This course should also service other MBA programs at other USF institutions.
C. Has this course been offered as Selected Topics/Experimental Topics course? If yes, how many times?
Yes, 3 or more times
D. What qualifications for training and/or experience are necessary to teach this course? (List minimum qualifications for the instructor.)
Ph.D in Marketing or related field. Sufficient research to be academically qualified under USFSP guidelines for AACSB accreditation, or professionally qualified under USFSP guidelines for AACSB accreditation.
- Other Course Information
This course has been designed to help students:
1. Develop an appreciation for the field of consumer behavior from both managerial and consumer perspectives
2. Develop research skills by collecting and analyzing qualitative data pertaining to consumer behavior
3. Apply concepts learned in this class to analyze consumer behavior in a number of different settings
4. Apply concepts learned in this class to evaluate marketing campaigns
5. Develop the ability to present results of their efforts in a coherent written format
B. Learning Outcomes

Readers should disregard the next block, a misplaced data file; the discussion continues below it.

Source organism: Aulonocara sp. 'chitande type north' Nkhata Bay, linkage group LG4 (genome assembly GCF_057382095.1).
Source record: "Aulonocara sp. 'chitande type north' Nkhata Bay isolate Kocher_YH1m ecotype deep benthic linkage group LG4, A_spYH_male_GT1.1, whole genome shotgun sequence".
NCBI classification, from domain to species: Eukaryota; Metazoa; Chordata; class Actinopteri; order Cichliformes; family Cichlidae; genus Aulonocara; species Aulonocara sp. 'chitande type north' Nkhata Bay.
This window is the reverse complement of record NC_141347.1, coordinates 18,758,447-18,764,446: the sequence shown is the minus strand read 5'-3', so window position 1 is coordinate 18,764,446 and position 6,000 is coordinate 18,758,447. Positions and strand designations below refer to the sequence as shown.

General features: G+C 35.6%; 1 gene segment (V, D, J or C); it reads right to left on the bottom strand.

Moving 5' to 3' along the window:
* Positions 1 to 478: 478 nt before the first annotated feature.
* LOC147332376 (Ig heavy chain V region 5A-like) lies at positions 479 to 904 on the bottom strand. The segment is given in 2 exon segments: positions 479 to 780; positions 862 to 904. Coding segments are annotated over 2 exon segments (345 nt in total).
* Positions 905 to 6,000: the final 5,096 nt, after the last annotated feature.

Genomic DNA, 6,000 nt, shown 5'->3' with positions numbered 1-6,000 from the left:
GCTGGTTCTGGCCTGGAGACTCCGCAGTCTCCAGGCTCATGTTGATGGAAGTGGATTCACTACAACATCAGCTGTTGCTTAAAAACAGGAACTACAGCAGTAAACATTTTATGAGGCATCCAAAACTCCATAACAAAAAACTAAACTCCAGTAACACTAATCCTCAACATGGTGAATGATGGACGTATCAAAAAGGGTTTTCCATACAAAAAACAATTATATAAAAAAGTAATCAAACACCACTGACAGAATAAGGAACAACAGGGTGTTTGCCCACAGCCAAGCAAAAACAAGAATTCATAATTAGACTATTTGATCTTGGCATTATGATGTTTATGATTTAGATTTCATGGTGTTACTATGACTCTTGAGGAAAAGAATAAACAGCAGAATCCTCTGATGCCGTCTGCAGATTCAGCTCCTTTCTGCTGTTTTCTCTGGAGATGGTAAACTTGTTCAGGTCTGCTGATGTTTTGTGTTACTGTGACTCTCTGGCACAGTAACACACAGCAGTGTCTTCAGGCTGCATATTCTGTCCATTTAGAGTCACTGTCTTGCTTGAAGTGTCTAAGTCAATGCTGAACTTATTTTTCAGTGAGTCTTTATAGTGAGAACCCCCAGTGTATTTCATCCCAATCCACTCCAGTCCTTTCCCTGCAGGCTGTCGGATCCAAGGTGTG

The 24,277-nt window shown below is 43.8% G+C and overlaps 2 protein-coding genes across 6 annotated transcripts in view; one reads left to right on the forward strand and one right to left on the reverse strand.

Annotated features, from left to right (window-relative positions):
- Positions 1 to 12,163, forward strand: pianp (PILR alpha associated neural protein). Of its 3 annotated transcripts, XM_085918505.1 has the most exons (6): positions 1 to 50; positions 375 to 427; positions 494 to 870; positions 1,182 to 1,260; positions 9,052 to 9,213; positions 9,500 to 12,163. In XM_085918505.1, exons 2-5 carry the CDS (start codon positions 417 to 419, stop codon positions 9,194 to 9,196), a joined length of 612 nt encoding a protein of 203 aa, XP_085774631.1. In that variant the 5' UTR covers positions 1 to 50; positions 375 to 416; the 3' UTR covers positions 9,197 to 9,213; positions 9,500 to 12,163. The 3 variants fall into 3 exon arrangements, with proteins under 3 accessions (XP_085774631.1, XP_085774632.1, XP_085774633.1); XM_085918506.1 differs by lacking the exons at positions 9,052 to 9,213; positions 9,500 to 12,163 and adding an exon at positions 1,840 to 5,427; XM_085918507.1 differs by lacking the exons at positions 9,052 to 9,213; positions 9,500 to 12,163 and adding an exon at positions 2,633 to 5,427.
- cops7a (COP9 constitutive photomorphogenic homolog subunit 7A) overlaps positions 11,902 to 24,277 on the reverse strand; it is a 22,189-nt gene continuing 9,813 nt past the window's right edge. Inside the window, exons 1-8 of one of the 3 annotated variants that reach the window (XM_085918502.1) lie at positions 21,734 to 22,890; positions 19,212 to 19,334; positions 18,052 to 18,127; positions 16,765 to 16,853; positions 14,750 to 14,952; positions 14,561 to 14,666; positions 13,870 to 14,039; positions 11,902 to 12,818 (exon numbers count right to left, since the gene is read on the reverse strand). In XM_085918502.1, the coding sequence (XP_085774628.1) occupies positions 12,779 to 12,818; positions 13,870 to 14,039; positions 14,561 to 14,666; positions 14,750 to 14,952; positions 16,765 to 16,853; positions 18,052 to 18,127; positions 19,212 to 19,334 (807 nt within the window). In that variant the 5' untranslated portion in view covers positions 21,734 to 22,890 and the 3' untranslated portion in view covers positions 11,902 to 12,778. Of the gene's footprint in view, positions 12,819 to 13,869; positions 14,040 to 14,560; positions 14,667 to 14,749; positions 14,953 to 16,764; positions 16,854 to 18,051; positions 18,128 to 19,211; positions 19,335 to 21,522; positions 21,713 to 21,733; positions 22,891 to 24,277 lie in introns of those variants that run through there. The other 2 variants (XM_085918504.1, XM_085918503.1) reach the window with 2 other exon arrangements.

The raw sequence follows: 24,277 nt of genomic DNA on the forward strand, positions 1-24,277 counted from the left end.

At the end of this course students should be able to:
1. Analyze marketing campaigns targeted at consumers
2. Demonstrate an in-depth knowledge of ethical issues related to consumer behavior
3. Collect and analyze data pertaining to consumer behavior
4. Present their arguments in a clear and coherent written format.
5. Demonstrate how consumer decisions can have a global impact.
C. Major Topics
1. Social Media Marketing
2. Consumer Awareness
3. Consumer Culture and International Issues
4. Organic and Local Food Consumer Behavior
5. Green Marketing
6. Consumer Activism
7. Corporate Social Responsibility
8. Ethical Issues
9. Profitable Consumer Groups
10.Consumer Misbehavior and the Dark Side of Marketing
11.Future Issues in Consumer Behavior
E. Course Readings, Online Resources, and Other Purchases